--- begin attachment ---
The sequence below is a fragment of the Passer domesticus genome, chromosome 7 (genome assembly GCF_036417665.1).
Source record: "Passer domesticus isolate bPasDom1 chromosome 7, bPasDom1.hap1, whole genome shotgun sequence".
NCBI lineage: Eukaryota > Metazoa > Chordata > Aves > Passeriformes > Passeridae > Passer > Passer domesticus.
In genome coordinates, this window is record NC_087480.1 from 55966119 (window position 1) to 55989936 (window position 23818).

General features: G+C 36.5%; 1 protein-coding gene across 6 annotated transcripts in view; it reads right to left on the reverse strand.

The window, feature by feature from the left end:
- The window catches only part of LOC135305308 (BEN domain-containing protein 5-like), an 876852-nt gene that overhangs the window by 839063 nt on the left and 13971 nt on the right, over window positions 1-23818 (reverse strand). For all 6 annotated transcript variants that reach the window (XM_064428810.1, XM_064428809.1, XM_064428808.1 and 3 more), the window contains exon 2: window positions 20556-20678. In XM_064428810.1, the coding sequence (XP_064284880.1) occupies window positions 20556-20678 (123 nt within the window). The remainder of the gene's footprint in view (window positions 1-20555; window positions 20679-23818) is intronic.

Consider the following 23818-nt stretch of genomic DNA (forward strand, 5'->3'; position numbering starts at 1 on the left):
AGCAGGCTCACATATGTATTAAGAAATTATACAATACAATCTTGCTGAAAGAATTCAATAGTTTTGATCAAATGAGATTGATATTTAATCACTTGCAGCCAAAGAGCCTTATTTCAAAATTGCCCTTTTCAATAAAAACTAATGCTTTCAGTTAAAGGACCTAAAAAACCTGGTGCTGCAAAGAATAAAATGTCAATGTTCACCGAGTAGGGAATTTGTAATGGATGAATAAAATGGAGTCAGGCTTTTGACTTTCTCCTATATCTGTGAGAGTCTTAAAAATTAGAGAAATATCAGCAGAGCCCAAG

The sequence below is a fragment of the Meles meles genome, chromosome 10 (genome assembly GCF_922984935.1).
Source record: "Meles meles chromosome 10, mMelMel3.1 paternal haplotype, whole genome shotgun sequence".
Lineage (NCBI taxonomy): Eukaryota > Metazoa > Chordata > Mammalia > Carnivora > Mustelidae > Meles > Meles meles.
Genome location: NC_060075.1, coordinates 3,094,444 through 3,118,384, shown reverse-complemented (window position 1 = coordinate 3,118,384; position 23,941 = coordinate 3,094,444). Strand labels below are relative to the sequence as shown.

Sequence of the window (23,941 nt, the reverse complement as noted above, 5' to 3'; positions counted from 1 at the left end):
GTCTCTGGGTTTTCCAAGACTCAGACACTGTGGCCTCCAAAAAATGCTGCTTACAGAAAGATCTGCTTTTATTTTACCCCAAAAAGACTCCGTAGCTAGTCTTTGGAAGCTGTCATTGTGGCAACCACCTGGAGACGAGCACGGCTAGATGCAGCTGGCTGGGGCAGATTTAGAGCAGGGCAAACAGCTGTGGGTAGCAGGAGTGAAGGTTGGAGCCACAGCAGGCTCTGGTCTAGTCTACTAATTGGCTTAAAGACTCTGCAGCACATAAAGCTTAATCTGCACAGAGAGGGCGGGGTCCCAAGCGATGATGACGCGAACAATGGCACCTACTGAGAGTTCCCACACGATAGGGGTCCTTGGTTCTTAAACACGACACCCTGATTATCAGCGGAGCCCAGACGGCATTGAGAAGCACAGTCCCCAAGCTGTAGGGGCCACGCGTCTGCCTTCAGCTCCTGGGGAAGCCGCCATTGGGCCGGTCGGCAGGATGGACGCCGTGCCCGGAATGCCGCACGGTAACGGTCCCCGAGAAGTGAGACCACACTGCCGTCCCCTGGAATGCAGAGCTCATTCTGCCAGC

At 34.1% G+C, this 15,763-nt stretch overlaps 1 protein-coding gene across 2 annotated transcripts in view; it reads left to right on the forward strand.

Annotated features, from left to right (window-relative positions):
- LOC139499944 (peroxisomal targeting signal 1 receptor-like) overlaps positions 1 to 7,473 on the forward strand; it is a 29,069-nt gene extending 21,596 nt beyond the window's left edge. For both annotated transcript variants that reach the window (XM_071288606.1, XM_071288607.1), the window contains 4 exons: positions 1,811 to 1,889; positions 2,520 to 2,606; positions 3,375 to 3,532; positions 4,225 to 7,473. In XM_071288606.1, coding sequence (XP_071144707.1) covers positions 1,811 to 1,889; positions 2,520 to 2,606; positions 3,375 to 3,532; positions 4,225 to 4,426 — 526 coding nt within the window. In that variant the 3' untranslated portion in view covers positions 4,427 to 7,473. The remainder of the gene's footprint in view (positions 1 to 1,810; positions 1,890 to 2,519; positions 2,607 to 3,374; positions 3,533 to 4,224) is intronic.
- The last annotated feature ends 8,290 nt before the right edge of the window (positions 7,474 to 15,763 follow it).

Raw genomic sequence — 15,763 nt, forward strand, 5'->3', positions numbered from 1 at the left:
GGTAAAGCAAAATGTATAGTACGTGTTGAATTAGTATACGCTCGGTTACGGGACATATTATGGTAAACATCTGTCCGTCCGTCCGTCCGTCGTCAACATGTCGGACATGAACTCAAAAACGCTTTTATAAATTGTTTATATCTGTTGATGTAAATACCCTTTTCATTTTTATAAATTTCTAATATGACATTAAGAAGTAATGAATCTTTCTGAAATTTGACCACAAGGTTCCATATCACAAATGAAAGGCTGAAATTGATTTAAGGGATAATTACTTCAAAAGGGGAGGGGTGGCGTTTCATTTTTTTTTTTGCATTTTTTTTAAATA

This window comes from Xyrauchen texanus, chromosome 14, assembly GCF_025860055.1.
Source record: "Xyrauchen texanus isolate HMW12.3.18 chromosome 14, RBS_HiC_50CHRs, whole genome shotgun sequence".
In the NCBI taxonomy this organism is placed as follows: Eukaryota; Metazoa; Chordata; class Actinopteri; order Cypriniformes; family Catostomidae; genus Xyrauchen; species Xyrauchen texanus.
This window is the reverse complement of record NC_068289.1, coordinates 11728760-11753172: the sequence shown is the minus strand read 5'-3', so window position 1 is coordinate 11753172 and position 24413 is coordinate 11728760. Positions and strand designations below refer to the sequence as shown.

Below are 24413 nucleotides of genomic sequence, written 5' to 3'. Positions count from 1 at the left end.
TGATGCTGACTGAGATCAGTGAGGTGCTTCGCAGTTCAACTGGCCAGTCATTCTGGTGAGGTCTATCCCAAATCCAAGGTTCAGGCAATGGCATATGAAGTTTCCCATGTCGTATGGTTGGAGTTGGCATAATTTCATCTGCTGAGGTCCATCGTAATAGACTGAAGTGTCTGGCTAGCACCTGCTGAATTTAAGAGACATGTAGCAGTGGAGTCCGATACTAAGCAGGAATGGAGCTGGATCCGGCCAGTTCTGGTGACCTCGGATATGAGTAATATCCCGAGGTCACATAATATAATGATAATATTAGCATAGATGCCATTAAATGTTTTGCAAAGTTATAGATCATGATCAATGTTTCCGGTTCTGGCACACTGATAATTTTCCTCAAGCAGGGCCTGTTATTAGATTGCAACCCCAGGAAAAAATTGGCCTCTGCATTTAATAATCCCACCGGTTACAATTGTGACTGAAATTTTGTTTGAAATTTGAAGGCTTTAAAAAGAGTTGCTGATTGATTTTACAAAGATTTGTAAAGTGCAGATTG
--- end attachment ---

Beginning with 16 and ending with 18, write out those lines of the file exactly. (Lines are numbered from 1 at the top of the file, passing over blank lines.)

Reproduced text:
At 34.1% G+C, this 15,763-nt stretch overlaps 1 protein-coding gene across 2 annotated transcripts in view; it reads left to right on the forward strand.

Annotated features, from left to right (window-relative positions):
- LOC139499944 (peroxisomal targeting signal 1 receptor-like) overlaps positions 1 to 7,473 on the forward strand; it is a 29,069-nt gene extending 21,596 nt beyond the window's left edge. For both annotated transcript variants that reach the window (XM_071288606.1, XM_071288607.1), the window contains 4 exons: positions 1,811 to 1,889; positions 2,520 to 2,606; positions 3,375 to 3,532; positions 4,225 to 7,473. In XM_071288606.1, coding sequence (XP_071144707.1) covers positions 1,811 to 1,889; positions 2,520 to 2,606; positions 3,375 to 3,532; positions 4,225 to 4,426 — 526 coding nt within the window. In that variant the 3' untranslated portion in view covers positions 4,427 to 7,473. The remainder of the gene's footprint in view (positions 1 to 1,810; positions 1,890 to 2,519; positions 2,607 to 3,374; positions 3,533 to 4,224) is intronic.